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Cellulitis on musculoskeletal ultrasound- Rob Mast

The following case was slightly unusual  in the sense that cellulitis is more often seen in the acute setting rather than in primary care. However as an Extended Scope Physiotherapist using musculoskeletal  ultrasound, you are likely to come across it at some point so it is important to know what cellulitis can look like on ultrasound. So I hope you find this case helpful.

Snapshot 3 (15-10-2013 22-26)
Consent provided for use as a colleague

This was a case of a man in his thirties who was very physically active and involved in martial arts. I saw him a few weeks after he first noticed a small lesion on the dorsum of his fore-arm, this was secondary to an insect bite. Initially he explained It had looked very benign, and he therefore more or less ignored it. However after a few sessions of martial arts training where the arm inevitably took some direct hits  he did notice some swelling of the area and a mild erythema. He hoped it would  go away of its own accord but unfortunately it seemed to progress.By the time I saw him in clinic it was  a few weeks post insect bite he had started feeling slightly unwell in he past day or so . He looked rather pale and felt felt as if he was coming down with a cold. I performed the scan and it was clear that there was an extensive area of approximately at least 10cm long and 5 cm wide of a subcutaneous cobble stone appearance.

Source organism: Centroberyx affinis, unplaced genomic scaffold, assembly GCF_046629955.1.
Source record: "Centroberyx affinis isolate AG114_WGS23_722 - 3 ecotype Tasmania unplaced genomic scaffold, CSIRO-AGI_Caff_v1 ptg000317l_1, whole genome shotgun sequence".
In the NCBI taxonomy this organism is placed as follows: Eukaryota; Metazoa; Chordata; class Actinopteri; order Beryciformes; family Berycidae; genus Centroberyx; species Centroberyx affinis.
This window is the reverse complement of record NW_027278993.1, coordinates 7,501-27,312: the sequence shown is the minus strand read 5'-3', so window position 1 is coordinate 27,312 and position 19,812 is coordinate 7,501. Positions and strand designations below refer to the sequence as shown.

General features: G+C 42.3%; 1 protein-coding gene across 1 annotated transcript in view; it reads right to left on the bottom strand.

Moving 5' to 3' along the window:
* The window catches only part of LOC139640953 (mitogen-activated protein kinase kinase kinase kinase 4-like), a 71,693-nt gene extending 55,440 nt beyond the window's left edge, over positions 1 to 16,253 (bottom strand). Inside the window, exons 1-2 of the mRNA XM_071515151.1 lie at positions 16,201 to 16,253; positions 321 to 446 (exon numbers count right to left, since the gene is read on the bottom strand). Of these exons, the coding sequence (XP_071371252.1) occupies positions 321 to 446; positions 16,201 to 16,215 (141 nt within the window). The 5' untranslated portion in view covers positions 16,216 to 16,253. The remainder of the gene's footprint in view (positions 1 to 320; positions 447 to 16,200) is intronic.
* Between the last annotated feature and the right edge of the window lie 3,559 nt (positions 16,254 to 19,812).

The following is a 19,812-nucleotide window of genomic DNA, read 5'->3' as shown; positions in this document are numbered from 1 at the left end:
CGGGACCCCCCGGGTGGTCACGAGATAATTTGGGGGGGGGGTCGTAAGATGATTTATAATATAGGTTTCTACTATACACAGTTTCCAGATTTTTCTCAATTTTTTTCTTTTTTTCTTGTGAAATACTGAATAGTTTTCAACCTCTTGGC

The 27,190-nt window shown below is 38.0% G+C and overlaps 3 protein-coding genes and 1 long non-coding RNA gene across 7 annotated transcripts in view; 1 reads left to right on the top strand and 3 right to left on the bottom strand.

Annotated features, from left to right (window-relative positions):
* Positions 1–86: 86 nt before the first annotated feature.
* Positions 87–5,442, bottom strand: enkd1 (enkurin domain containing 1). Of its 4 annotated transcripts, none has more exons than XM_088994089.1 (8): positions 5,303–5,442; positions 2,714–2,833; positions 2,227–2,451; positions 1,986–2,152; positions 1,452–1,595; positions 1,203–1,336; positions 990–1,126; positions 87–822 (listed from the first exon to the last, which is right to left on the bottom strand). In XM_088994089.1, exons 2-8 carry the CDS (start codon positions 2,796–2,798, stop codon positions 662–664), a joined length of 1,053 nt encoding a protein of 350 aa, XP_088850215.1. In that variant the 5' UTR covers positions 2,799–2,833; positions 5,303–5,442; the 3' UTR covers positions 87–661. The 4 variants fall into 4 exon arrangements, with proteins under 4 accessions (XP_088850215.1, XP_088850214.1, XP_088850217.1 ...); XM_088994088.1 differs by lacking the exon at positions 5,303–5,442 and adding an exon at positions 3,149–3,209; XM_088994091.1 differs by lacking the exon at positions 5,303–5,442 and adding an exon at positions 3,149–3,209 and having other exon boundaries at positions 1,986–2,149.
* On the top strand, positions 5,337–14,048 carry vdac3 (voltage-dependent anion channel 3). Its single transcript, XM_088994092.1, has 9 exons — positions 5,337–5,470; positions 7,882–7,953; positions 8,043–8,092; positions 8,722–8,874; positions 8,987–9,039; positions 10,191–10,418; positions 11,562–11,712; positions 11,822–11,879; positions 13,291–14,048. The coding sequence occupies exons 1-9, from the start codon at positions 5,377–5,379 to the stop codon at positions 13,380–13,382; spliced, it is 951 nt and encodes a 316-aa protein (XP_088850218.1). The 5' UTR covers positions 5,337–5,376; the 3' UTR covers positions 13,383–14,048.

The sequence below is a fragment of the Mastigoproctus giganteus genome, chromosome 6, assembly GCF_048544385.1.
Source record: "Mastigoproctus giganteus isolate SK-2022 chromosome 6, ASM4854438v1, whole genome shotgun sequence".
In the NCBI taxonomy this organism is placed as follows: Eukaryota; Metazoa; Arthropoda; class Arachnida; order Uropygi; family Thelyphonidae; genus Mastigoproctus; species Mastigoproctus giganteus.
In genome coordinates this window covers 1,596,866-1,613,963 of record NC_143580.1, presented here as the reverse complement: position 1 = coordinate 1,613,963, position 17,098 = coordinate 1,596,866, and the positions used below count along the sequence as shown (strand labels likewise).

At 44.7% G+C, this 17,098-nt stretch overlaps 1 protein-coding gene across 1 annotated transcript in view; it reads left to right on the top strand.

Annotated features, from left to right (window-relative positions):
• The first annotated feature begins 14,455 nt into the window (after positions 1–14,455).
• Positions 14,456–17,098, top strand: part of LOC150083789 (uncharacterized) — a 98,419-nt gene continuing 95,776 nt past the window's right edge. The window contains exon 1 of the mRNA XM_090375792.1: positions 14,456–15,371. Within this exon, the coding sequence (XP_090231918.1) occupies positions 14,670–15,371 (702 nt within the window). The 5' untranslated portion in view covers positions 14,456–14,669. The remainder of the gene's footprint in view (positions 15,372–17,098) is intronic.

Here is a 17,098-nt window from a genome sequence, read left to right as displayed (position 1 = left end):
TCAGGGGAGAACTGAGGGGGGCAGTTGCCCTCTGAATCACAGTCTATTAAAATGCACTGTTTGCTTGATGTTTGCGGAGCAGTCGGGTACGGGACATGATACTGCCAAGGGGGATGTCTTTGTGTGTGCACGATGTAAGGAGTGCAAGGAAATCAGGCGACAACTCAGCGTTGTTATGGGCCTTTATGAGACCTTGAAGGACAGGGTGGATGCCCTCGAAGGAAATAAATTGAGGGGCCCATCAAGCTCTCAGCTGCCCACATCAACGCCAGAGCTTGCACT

Snapshot 1 (15-10-2013 22-22)

Chau et al (2005) in their article Musculoskeletal infections: ultrasound appearances,  indicate that the ultrasound appearances of cellulitis vary according to the site and severity of infection. Ultrasound appearances range from diffuse swelling and increased echogenicity of the skin and subcutaneous tissues, to a variable cobblestone appearance depending on the amount of perifascial fluid, the degree of subcutaneous oedema and the orientation of the interlobular fat septa.

Snapshot 2 (15-10-2013 22-25)

Colour or power Doppler imaging showed concurrent hyperaemia within the subcutaneous tissues. This is helpful in establishing an inflammatory element. Hyperaemia as  Chau et al (2005) highlight, is not a feature of non-infective forms of oedema. Based on the clinical findings, informed by my ultrasound findings which indicated the large extent of peri-fascial fluid, I referred him immediately to A&E where he received IV antibiotics. He recovered fully within 1 week.A further useful resource is this article by Adihikari (2012)

Snapshot 4 (15-10-2013 22-27)





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